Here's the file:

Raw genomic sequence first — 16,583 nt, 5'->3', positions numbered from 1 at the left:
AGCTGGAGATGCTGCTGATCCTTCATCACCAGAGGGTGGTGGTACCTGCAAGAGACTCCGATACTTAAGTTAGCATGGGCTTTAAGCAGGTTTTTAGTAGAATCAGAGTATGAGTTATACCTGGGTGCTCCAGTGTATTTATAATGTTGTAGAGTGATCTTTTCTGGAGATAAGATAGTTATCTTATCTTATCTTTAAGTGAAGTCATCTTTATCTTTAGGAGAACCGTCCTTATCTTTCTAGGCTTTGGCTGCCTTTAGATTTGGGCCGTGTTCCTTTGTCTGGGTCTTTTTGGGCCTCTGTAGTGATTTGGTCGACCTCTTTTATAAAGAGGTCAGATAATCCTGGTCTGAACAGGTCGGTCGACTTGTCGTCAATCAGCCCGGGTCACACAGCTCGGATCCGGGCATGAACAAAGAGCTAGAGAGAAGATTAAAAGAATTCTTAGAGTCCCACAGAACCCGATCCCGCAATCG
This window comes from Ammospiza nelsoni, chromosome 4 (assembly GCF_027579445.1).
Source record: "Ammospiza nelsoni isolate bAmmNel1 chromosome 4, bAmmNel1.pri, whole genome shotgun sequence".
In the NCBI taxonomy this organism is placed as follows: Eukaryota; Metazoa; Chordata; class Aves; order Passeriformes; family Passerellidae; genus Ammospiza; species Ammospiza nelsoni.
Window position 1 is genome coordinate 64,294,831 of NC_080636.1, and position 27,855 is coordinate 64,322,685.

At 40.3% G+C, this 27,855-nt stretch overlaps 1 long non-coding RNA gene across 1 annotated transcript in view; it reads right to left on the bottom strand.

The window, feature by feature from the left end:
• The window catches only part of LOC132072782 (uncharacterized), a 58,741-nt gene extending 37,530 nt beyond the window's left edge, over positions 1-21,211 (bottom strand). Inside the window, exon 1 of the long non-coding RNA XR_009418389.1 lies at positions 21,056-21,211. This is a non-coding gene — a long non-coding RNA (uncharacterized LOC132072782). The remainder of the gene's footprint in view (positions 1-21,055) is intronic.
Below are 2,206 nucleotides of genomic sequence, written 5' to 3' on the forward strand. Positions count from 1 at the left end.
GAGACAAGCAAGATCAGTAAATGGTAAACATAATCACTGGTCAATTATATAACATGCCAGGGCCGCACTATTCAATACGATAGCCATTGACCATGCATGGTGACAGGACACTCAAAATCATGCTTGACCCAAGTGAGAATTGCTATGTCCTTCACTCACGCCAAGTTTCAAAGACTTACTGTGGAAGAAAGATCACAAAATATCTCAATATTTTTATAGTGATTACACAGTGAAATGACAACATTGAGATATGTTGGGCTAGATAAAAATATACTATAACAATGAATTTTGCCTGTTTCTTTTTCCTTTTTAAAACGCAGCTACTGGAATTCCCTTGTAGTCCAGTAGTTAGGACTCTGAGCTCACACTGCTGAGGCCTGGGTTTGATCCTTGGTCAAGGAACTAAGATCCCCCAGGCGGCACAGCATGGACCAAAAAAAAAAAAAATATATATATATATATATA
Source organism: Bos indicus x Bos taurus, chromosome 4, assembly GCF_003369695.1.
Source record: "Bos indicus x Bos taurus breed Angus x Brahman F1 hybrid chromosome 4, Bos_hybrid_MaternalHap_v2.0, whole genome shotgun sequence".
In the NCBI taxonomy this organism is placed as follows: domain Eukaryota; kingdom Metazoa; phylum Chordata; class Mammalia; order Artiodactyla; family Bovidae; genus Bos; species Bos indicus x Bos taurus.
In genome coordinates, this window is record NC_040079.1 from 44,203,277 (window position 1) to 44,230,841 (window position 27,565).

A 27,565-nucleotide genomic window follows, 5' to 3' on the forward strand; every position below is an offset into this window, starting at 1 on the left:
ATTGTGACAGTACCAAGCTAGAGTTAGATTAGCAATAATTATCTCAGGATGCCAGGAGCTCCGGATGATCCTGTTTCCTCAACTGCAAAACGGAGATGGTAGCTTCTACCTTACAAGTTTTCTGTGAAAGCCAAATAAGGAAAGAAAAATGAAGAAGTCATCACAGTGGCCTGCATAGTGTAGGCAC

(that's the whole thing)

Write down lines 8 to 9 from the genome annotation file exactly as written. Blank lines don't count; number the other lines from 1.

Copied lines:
The window, feature by feature from the left end:
• The window catches only part of LOC132072782 (uncharacterized), a 58,741-nt gene extending 37,530 nt beyond the window's left edge, over positions 1-21,211 (bottom strand). Inside the window, exon 1 of the long non-coding RNA XR_009418389.1 lies at positions 21,056-21,211. This is a non-coding gene — a long non-coding RNA (uncharacterized LOC132072782). The remainder of the gene's footprint in view (positions 1-21,055) is intronic.